Airborne Microplastics: Understanding Our Exposure
Aug 18 2020 Read 2190 Times
Author: Alvise Vianello and Jes Vollertsen on behalf of Aalborg University (AAU)
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Global Concerns Surrounding Microplastics
In the past 60 years, worldwide plastic production has increased by over 200 percent.1 This hasn’t gone unnoticed, and the public has become increasingly aware of the emerging plastic-derived contaminants that pollute our environment and their various forms, such as microplastics (MPs).
Although they are ubiquitous in our environment today, MPs are so small that they can be invisible to the naked eye, measuring anywhere between 0.001-5 mm in length.2 They are formed from a variety of sources and are broadly categorized into two types: primary and secondary MPs.3 Primary MPs are originally manufactured at (<)5mm in size prior to entering the environment; an example of this is microbead synthesis for ingredient use in personal care products.4 Whereas secondary MPs are typically smaller fragments degraded from larger plastics, such as plastic bags or bottles.4 We often hear about MPs in our oceans, which is understandable given the majority of research undertaken on MPs today investigates their presence in marine and freshwater ecosystems. Less discussed, and typically overlooked however, are investigations into MPs in our air and atmosphere.
Airborne MPs – A Summary of What We Know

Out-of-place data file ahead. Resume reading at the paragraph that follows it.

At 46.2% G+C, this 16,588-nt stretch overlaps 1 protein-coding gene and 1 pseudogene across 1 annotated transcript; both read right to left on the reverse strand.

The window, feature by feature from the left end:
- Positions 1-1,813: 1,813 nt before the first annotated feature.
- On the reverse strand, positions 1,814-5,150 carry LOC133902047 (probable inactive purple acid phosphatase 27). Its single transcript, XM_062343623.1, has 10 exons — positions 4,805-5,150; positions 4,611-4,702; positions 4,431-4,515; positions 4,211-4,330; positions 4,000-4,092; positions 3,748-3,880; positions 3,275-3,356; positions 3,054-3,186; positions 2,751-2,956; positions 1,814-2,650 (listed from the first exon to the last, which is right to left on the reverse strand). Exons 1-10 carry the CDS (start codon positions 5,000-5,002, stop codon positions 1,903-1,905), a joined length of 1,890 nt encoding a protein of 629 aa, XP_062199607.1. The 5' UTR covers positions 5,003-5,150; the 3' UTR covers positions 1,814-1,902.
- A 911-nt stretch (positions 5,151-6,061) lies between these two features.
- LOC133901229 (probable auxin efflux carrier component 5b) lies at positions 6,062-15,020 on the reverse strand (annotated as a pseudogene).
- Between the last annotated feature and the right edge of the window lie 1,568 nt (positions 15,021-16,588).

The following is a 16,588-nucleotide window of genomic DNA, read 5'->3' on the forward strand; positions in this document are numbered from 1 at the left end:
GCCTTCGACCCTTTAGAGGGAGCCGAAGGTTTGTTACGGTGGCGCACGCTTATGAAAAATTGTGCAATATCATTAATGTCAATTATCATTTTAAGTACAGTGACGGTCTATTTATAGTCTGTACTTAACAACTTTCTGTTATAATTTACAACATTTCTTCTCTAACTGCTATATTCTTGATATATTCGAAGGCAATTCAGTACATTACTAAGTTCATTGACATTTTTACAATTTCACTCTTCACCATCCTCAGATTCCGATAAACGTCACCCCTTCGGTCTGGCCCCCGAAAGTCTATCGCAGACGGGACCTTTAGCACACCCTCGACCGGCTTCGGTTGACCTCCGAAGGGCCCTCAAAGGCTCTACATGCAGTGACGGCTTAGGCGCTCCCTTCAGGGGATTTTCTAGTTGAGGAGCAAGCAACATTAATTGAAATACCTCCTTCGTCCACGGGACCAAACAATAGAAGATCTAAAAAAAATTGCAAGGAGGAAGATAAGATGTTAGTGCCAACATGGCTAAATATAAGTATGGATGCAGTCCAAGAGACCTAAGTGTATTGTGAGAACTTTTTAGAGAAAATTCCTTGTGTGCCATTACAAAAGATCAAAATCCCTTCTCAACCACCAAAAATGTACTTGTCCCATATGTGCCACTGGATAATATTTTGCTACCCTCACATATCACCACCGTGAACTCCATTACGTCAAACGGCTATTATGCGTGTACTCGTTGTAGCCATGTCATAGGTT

Airborne MPs have been detected across various geographies, from urban areas to remote mountain catchments.5, 6 Collective evidence suggests that many of these airborne MPs are degraded from much larger materials based on sample identification; for example, natural cellulosic materials degraded from clothing garments. 5, 6
Microplastics in the Air We Breathe
Some studies indicate that on average, human exposure to airborne microplastics probably outnumbers the exposure from other sources.7 Despite this, there is currently insufficient data available to help us determine and better understand human exposure to MPs from the air we breathe.
Understandably, there are growing concerns over the potential health risks associated with MP ingestion and inhalation. These concerns are warranted as the presence of MP-associated micropollutants could pose adverse health implications, for example, airborne MPs are suspected of acting as vectors by desorbing micropollutants, such as Polycyclic Aromatic Hydrocarbons (PAH), dye pigments or plastic additives.8 Potential carcinogenic or mutagenic risks cannot be excluded just yet, calling for more research into the issue.
At the Department of the Built Environment, Aalborg University, Denmark, we are focused on the development and improvement of analytical methods to quantify MPs in an array of environmental matrices. To further our understanding of the prevalence of microplastics, we recently conducted a novel experiment to investigate human exposure to indoor airborne MP particulates.9 We also investigate their occurrence and fate in systems including wastewater treatment plants, stormwater management systems, soils, sediments, freshwaters, and seas.
The Study of Simulating Human Exposure to Indoor Airborne MPs
With this study, we set out to present novel data on simulated human exposure to airborne MPs in indoor environments. This was achieved by using a Breathing Thermal Manikin (a prototype model, shown in Figure 1) with comparative physical and biological structures to those of a real human, in terms of metabolic rate and breathing mechanisms only. 9
During this experiment, air samples were collected from three separate family apartment buildings in Aarhus, Denmark. Sample analysis was performed using FPA-µFTIR-Imaging spectroscopy (Focal Plane Array-Fourier Transform-Imaging-Micro-Spectroscopy (Agilent Technologies 620 FTIR microscope coupled with a Cary 670 FTIR spectrometer)), followed by automated MP detection to provide unbiased qualitative and quantitative data. 9